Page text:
In a recent Science article, Jason Williams, assistant director of inclusion and research readiness at the DNALC, outlined ways to make STEM classrooms more welcoming, equitable, and inclusive. Williams co-authored the article with colleagues from six universities across the nation.
One of the best strategies for keeping students from HECs interested and involved in STEM is through active learning programs called CUREs (course-based undergraduate research experiences). Even though hands-on STEM learning is a proven practice, the DNALC has found that the level of opportunities for training teachers has steadily decreased since the mid-1990s. In 2019, the University of Colorado-Boulder studied why students left STEM majors. Around 90% complained about how they were being taught.
“Integrating hands-on research early on is something that we strongly believe in and do every day at the DNA Learning Center,” Williams says. “Historically excluded groups like science and math just as much as every other group—but they tend to leave at much higher rates. That’s because they don’t get treated the same way, and they don’t have the same experiences. We try to ensure everyone starts on an even footing—a rising tide lifts all boats.”
A cure for the outdated classroom
Lecturing dominates current undergraduate STEM courses at American universities. Lecture-based courses focus on telling students about science and memorizing facts for exams. This method, Williams says, is not effective in keeping students interested in STEM—especially those from HECs.
“When you take students from every background and you give them experience in the lab early, rather than courses that are primarily just lecture-based, you actually improve graduation rates, you improve retention in STEM, and you actually level the playing field. All students benefit when we change our teaching practices.”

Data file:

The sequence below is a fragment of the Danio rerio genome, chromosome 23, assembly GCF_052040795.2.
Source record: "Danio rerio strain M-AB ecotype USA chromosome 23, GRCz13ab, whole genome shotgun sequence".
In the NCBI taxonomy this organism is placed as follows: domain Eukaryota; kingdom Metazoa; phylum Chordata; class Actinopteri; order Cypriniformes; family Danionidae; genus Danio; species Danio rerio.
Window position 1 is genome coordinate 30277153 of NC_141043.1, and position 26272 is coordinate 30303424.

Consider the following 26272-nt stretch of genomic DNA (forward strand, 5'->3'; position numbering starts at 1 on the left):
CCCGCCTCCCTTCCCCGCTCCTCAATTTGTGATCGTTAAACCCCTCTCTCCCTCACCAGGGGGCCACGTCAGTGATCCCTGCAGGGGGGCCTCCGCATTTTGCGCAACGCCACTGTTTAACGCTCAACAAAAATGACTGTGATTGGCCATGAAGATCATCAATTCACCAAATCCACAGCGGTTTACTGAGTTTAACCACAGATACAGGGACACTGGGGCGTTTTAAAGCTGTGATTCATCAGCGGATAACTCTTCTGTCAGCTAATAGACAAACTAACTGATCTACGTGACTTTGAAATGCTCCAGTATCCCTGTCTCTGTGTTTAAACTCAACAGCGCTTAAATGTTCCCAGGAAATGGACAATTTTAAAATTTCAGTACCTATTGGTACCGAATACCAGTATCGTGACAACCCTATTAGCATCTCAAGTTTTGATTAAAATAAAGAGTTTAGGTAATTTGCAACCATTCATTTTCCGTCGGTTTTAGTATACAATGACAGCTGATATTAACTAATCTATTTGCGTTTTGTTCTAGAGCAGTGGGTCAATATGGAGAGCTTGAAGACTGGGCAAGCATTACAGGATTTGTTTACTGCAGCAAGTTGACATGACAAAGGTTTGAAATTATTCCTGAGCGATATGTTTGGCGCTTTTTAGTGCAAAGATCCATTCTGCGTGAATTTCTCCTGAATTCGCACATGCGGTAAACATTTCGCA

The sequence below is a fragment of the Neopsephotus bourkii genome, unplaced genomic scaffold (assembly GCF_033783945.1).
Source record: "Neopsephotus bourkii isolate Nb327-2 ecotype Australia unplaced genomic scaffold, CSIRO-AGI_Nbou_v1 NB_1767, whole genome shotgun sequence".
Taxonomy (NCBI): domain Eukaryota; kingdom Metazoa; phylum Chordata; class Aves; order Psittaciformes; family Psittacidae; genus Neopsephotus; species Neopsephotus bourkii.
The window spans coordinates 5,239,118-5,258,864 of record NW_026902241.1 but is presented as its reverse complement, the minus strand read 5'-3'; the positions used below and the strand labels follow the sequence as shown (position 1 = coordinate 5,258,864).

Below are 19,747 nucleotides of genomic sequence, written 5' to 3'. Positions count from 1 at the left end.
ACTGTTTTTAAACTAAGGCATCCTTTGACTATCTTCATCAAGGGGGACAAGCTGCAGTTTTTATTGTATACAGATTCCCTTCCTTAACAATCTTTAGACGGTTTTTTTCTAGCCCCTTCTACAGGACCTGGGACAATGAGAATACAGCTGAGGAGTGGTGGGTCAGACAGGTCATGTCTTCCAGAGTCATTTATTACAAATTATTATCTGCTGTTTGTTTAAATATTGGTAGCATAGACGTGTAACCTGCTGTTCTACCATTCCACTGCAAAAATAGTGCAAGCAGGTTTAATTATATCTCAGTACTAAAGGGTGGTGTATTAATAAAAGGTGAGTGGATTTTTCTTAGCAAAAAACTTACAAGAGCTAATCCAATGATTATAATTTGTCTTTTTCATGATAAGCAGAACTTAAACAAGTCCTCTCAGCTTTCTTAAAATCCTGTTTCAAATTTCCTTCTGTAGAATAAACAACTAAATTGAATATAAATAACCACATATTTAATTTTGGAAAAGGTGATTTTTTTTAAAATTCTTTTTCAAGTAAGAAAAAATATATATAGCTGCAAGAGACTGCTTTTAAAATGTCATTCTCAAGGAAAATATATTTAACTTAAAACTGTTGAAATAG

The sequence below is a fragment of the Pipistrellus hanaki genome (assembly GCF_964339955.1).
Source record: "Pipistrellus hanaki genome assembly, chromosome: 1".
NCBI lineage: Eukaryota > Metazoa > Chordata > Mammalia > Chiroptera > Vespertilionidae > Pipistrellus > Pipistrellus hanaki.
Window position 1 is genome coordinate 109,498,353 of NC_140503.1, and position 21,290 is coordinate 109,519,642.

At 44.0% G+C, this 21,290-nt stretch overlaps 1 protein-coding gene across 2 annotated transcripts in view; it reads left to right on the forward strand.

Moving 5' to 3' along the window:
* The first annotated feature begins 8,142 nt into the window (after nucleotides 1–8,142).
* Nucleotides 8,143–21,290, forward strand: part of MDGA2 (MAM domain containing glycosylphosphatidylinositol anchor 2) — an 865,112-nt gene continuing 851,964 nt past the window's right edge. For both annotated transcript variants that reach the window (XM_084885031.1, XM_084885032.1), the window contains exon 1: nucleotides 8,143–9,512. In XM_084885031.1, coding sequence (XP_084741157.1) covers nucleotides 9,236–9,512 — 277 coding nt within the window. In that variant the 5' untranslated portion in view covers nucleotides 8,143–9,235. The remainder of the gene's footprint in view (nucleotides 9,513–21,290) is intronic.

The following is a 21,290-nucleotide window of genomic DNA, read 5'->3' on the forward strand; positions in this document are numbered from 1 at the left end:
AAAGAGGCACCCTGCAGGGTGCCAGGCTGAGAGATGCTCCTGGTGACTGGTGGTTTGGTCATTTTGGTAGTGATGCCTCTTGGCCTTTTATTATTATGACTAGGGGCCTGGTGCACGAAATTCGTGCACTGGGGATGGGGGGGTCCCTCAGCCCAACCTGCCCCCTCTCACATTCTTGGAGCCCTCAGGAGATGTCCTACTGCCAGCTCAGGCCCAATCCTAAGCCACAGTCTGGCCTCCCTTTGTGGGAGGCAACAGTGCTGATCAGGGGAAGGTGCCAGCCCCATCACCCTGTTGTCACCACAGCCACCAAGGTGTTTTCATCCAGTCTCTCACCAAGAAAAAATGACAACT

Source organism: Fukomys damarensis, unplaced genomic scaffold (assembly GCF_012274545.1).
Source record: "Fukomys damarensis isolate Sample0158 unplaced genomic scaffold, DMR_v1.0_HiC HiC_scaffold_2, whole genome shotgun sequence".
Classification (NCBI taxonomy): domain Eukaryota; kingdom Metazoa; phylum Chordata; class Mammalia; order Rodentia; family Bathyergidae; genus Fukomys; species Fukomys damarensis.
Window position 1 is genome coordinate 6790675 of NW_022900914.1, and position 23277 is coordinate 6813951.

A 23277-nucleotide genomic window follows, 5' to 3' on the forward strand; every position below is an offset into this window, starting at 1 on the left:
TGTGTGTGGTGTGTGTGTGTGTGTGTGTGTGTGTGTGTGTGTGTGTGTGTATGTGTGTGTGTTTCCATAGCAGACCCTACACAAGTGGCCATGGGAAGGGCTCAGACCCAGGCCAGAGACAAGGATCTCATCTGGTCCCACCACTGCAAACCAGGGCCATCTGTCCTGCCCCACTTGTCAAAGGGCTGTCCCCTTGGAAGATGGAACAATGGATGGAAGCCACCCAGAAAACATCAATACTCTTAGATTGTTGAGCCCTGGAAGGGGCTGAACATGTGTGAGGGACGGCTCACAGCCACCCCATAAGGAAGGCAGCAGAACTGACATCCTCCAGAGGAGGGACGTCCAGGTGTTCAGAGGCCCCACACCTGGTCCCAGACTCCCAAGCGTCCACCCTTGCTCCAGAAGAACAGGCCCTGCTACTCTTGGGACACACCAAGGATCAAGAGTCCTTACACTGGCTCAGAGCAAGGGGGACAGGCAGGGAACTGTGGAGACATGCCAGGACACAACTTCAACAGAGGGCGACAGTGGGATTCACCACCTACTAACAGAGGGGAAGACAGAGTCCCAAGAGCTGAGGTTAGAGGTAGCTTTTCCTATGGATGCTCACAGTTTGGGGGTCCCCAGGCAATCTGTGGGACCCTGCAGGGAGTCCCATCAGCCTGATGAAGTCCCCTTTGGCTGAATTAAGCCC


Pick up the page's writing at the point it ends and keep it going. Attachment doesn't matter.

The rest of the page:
Hands-on learning programs like CUREs get students actively involved in STEM. They teach students the basics of scientific research. Students lead their own research projects and learn to gather, analyze, and interpret data. This, Williams says, gives them creative ownership over research that can have real-world impacts.
CUREs in action
Williams is proud that DNA Barcoding, developed by the DNALC, is one of the most accessible and low-cost CUREs available. DNA barcodes are unique patterns in DNA that can identify living organisms, similar to the barcodes used to identify products in stores. Students isolate DNA from samples they collect in their local areas. They then identify the living organisms in the samples by comparing their DNA barcodes to those stored on DNA Subway, the DNALC’s web-based genetic reference library. The DNALC has several programs which bring CURE-style instruction to the high school level.
The DNALC’s DNA barcoding CUREs have had a tremendous impact on students, Williams says. He estimates that the DNALC’s CURE-based curriculum has reached anywhere between tens of thousands to hundreds of thousands of students through their teacher training programs. Thanks to their experiences with DNA barcoding, students say they’ve been inspired to continue pursuing STEM. The programs at the DNALC helped them stay interested in science and prepared them to further their education.
“It’s much more hands-on, much less just sitting there listening to a lecturer,” Benjamin Fagen, who participated in Barcode Long Island in 2018, said. “There is really no other time in high school you’re gonna be able to do something so hands-on and that could actually have a real impact.”
Williams’ ultimate goal is to see CUREs like DNA barcoding used at all levels of STEM education. In 2016, James Madison University transformed its biology program by integrating DNA barcoding into its introductory undergraduate biology courses.
“Creating more hands-on and equitable classrooms is something that would help every single STEM student,” Williams explains. “It’s the most important thing we advocate for at the DNALC—because it’s possible and it really has tremendous proven benefits. We hope to see this done at a national level.”